Every year around this time your kids hand you a list of school supplies they need for the upcoming school year, and every year you’re surprised by what you need to buy. As public school funding goes down, your personal investment in their education goes up. From basic supplies like pens and paper to high-tech gadgets like tablets and calculators, you can be in for a huge bill just to get your kids ready for the school year.
According to the NRF (National Retail Federation), families with children in grades K-12 will spend an average of $969.88 this fall. A bill of $1,000 can be a challenge to pay for families on tight budgets. With so much to buy, you’ll need to make sure you follow these simple dos and don’ts of back to school shopping to make sure you don’t break your budget.
DO: Set a budget
A budget isn’t a magical get out of jail free card when it comes to your finances, but it comes close to it. This essential financial tool helps you determine the boundaries of your financial reach, so you know how much you can afford to spend on back to school shopping.
You can do it the old-fashioned way by tallying your income and expenses by hand, or you can use a money management app like Mint to help you track your spending this fall. Whatever you use to create yours, make sure you use accurate figures for both your income and your purchases.
DON’T: Buy name brand items every time
One of the most common mistakes made by shoppers is they reach for the familiar brand rather than the generic knock-off, despite the price. In many cases, the only reasons why brand names have these prices is because they can get away with it; their cheaper counterparts work exactly the same and look the same except for the logo.
Figure out what you can afford to buy off-brand. Supplies like workbooks, pens, and binders don’t need the status symbol of a brand name. You may want to splurge on tech if you expect they’ll use them for years to come. Though branded tech may be more expensive upfront, they’re less likely to break down as often as discounted, off-brand laptops, tablets, and calculators. Consider these back to school purchases an investment that saves you from buying new gadgets every year.
DO: Use your phone
Your phone is a gateway to savings when you download the right apps. Check out the Play and App Stores for apps like Ibotta, RedLaser, and Walmart Savings Catcher. These help you find the cheapest prices for the items on your list while offering significant discounts and/or rebates.You can use these apps all-year round to help you save on everyday items, too.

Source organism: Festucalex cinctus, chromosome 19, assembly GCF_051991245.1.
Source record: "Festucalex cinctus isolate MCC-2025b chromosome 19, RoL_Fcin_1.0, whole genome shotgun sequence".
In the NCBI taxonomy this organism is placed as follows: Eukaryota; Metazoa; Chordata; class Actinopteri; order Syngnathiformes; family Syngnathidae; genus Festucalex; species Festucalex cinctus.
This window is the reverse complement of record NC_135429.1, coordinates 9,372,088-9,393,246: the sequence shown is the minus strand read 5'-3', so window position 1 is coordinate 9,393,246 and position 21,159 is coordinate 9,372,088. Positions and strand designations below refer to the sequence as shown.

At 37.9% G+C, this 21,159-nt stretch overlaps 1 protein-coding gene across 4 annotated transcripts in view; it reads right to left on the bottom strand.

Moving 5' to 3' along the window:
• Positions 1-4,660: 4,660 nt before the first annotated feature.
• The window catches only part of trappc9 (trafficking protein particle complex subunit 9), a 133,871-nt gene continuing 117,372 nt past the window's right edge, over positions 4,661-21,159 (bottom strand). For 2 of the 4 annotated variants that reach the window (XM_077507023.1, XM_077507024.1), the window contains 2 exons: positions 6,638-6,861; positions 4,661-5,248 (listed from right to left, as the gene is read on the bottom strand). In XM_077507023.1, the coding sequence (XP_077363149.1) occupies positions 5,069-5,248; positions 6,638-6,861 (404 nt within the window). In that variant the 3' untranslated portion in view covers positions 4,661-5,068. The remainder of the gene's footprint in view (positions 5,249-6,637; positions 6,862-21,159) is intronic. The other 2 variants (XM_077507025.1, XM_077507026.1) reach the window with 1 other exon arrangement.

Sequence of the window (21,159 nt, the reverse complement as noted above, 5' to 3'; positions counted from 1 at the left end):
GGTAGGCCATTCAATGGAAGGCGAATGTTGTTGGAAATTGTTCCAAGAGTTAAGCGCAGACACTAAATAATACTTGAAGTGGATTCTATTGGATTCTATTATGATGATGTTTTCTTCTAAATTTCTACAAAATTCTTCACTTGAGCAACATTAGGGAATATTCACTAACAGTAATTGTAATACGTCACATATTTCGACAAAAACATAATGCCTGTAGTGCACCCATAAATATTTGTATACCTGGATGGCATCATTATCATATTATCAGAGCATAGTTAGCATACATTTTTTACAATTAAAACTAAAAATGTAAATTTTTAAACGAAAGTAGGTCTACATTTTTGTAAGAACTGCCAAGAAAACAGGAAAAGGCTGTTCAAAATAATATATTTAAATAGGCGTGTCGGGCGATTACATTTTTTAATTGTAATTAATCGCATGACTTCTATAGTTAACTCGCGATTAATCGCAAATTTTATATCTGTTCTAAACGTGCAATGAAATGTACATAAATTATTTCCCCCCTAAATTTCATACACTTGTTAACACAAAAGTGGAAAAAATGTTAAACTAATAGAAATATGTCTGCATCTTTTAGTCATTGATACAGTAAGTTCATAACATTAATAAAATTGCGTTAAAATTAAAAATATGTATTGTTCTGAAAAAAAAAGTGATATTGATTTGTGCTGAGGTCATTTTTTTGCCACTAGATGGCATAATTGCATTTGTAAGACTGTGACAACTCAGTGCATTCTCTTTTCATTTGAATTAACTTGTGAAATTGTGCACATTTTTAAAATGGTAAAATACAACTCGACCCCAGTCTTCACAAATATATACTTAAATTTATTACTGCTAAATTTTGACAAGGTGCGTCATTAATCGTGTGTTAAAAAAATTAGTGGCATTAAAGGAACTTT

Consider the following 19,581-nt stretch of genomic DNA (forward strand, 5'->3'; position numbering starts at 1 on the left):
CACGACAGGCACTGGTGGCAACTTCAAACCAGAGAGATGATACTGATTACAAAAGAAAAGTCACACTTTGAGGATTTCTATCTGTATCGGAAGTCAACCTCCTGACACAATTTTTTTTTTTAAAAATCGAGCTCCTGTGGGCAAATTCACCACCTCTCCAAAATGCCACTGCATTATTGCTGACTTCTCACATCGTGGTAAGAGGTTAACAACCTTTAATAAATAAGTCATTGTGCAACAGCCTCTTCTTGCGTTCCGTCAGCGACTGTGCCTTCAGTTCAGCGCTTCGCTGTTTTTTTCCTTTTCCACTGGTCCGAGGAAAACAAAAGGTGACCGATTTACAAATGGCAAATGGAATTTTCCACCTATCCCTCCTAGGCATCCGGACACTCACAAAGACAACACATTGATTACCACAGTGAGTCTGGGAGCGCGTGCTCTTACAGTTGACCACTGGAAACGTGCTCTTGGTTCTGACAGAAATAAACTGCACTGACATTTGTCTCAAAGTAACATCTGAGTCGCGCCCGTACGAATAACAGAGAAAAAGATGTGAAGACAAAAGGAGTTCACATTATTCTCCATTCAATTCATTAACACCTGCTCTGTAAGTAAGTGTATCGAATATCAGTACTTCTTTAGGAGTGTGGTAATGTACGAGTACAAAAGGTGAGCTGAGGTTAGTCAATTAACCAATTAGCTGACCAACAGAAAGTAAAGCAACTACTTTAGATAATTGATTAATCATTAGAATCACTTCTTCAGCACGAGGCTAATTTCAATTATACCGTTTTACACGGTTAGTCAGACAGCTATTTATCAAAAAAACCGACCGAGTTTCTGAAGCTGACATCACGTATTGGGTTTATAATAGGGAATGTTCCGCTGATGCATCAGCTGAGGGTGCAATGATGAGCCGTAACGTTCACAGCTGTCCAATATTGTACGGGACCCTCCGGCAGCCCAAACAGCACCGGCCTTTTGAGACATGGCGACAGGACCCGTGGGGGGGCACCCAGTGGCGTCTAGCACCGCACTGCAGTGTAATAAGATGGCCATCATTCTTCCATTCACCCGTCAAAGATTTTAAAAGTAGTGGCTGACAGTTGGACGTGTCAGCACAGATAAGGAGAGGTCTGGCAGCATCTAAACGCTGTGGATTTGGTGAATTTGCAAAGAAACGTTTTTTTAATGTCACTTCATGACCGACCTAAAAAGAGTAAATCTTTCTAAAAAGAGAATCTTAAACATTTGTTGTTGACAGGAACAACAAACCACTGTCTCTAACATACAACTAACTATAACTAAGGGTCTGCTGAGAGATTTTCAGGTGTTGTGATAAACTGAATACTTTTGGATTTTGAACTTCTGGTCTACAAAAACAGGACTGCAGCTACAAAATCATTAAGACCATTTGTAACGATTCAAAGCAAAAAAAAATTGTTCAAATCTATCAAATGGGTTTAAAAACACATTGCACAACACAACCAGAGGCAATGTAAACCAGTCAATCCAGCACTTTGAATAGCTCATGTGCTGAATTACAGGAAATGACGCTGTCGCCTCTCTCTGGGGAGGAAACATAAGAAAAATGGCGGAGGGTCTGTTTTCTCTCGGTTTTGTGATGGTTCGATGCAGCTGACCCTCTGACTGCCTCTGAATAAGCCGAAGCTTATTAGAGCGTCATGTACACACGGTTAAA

DON’T: Forget about student discounts
You might be footing the bill for most things on their lists, but your kids can help out in their own way. Bring them along with you to see if they can access deals or other savings by using their student ID cards.
DO: Shop with a list
A list, like a budget, is an organizational tool that sets boundaries. If you follow the limits it sets, you can stop yourself from overspending. Without a list, you risk forgetting to pick something up before their first day of school. At worst, you could put too many items in your cart and go over your limit.
Sit down with your children and go over their supply list. Compare the prices of these items to your budget to see if you have any leftover money to spend on fun items they want for the new school year.
DON’T: Do it alone
When you overspend in one area of your budget, other parts of it suffer. It means you have to pull cash from other bills or savings accounts you didn’t mean to use during the fall. Depending on how much you overspend, you may not be able to cover these bills at all. You could be totally unprepared for unexpected purchases or repairs, too.
If you ever find your finances stretched too thin to cover an essential bill or repair, you don’t have to do it alone. Online lenders like MoneyKey offer a fast and convenient way to pay for these responsibilities with online installment loans. One of the benefits of getting an installment loan over a traditional short-term payday loan is its forgiving repayment terms. Online lenders let you repay what you owe over several installments — just like its name implies—to mitigate the impact borrowing has on your immediate budget.
Next to the holidays (which are just around the corner!), the back-to-school season is the most challenging financial time for families. Don’t let your kids’ supply list break your budget. Follow these dos and don’ts to protect your finances from back to school shopping.